Depending on the fluorescence lifetime of the targeted fluorophores, various time delay schemes may be used. For very short fluorescence lifetime fluorophores (in the order of picoseconds or shorter), using precision mechanical translation stage for path length adjustment, as in the conventional pump-probe experiments, is a preferred choice, with the temporal resolution limited by the pulse width. For longer fluorescence lifetime species (in the order of nanoseconds or longer), electronics delay is preferred. The electronics delay can be generated by adjusting the length of the cable that connects the fast photodiode to the trigger of the pulsed diode laser driver, which would allow a delay step increment of approximately 0.12 ns with the temporal resolution limited by the timing jittering in electronics (~100 ps), instead of the pulse width [9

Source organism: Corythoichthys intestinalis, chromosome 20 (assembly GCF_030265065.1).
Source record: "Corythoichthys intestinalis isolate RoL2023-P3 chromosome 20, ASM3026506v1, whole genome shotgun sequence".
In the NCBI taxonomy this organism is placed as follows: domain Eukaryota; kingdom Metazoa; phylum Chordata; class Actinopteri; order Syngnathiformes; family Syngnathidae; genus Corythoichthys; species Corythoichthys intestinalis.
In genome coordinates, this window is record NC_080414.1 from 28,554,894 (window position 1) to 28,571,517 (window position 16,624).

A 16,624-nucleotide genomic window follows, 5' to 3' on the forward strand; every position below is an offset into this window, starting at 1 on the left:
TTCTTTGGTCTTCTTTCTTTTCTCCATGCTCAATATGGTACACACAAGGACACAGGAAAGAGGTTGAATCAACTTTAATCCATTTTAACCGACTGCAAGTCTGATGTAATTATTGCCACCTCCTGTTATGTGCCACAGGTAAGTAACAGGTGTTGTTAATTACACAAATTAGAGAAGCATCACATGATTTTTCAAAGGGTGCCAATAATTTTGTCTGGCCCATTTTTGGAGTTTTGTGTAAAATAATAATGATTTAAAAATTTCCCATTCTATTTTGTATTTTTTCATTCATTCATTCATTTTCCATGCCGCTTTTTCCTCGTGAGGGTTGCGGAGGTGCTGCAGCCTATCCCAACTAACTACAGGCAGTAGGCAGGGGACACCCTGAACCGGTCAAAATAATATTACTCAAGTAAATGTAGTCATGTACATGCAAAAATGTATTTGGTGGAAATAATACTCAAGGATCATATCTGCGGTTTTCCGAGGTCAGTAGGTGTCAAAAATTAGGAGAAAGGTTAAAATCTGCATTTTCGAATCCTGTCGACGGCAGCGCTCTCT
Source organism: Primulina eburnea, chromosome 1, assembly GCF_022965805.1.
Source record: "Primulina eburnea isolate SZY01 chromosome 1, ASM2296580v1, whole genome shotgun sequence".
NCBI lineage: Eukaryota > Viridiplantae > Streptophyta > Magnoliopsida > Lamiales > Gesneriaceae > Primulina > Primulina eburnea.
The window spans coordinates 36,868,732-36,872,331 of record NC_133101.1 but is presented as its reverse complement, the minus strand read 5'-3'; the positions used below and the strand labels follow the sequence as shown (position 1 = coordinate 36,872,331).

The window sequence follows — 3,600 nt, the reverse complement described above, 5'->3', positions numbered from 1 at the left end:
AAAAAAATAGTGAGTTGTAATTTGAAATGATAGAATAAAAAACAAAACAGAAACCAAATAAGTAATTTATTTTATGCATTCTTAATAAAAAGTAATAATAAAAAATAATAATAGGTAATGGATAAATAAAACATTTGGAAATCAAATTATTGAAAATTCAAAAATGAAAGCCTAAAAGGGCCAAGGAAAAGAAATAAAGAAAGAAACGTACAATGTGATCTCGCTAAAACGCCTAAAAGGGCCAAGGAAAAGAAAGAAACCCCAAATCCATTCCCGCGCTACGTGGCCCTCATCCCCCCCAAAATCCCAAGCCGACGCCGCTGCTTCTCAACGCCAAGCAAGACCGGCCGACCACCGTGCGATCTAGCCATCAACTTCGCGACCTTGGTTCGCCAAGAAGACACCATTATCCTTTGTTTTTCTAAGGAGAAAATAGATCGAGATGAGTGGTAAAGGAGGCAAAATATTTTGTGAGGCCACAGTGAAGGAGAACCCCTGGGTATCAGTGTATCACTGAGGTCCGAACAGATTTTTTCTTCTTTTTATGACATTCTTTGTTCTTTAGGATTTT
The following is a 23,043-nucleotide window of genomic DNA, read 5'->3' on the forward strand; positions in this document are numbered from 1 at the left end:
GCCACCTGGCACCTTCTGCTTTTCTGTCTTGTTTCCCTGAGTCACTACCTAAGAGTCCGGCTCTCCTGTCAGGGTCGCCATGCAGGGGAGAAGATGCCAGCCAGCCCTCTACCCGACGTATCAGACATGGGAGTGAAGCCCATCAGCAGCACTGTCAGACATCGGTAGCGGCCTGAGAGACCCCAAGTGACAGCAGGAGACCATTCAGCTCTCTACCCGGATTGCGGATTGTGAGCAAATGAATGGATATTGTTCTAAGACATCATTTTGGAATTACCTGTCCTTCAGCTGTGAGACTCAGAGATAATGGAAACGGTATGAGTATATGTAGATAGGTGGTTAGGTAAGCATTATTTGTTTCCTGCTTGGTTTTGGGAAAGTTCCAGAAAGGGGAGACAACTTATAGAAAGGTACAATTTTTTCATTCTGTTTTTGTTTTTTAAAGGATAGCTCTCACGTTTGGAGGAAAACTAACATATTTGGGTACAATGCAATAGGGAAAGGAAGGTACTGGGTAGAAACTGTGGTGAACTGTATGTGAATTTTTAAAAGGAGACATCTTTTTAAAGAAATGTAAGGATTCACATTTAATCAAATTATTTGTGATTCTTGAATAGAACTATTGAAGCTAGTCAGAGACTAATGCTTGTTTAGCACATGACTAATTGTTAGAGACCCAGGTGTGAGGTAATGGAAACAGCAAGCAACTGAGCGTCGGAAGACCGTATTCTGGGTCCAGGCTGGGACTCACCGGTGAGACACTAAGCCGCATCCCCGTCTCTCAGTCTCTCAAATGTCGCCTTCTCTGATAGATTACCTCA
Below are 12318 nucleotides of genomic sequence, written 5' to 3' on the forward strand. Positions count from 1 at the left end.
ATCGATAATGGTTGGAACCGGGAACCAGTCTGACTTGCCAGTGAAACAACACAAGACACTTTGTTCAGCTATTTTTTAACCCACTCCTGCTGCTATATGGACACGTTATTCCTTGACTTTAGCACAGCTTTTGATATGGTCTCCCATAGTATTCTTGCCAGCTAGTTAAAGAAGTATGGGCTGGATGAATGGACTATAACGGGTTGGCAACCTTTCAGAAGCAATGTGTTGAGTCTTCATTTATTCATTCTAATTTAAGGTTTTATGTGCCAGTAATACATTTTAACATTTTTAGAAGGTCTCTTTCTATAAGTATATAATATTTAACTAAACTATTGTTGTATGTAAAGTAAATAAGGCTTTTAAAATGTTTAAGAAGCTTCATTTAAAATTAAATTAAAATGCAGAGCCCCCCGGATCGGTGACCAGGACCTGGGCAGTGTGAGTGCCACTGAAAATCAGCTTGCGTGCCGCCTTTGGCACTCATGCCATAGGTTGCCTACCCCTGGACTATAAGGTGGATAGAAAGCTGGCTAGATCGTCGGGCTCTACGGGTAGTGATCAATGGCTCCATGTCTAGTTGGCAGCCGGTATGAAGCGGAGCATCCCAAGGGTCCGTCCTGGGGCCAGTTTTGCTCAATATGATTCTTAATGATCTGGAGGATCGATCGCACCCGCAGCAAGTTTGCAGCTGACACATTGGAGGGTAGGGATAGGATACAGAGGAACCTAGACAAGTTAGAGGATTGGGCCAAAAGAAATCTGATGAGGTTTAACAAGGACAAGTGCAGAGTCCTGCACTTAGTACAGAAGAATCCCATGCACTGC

9. E. B. van Munster and T. W. J. Gadella, “Fluorescence lifetime imaging microscopy (FLIM),” Adv. Biochem. Eng. Biotechnol. 95, 143–175 (2005). [PubMed]

]. Alternatively, high speed timing circuits can also be used for time delay control after adequate calibration. In this work, the cable length adjustment is adopted for its simplicity and stability.

The wavelength of the stimulation beam is chosen to match the red-shift region of the ATTO 647N’s emission spectrum to prevent its re-excitation. The excitation and stimulation beams were coupled collinearly through a dichroic mirror (720SP, Semrock) and directed into a commercially available galvono-mirror scanning unit (FV300, Olympus) for scanning imaging. A pair of low NA objectives (10X, NA 0.3) was used for focusing and collecting the transmitted stimulation signals, respectively. For longer distance imaging, a doublet lens with a focal length of 40 mm is used to focus the laser beam. The transmitted beam that carried the SE signal was detected using a biased Si detector (DET36A, Thorlab) with a large detection area to compensate for the beam movement as a result of galvo-mirror scanning. Additionally, the apertureless detection scheme also prevents the possible artifact attributed to the thermal lensing effect in pump-probe measurements [17

17. S. Lu, W. Min, S. Chong, G. R. Holtom, and X. S. Xie, “Label-free imaging of heme proteins with two-photon excited photothermal lens microscopy,” Appl. Phys. Lett. 96(11), 113701 (2010). [CrossRef]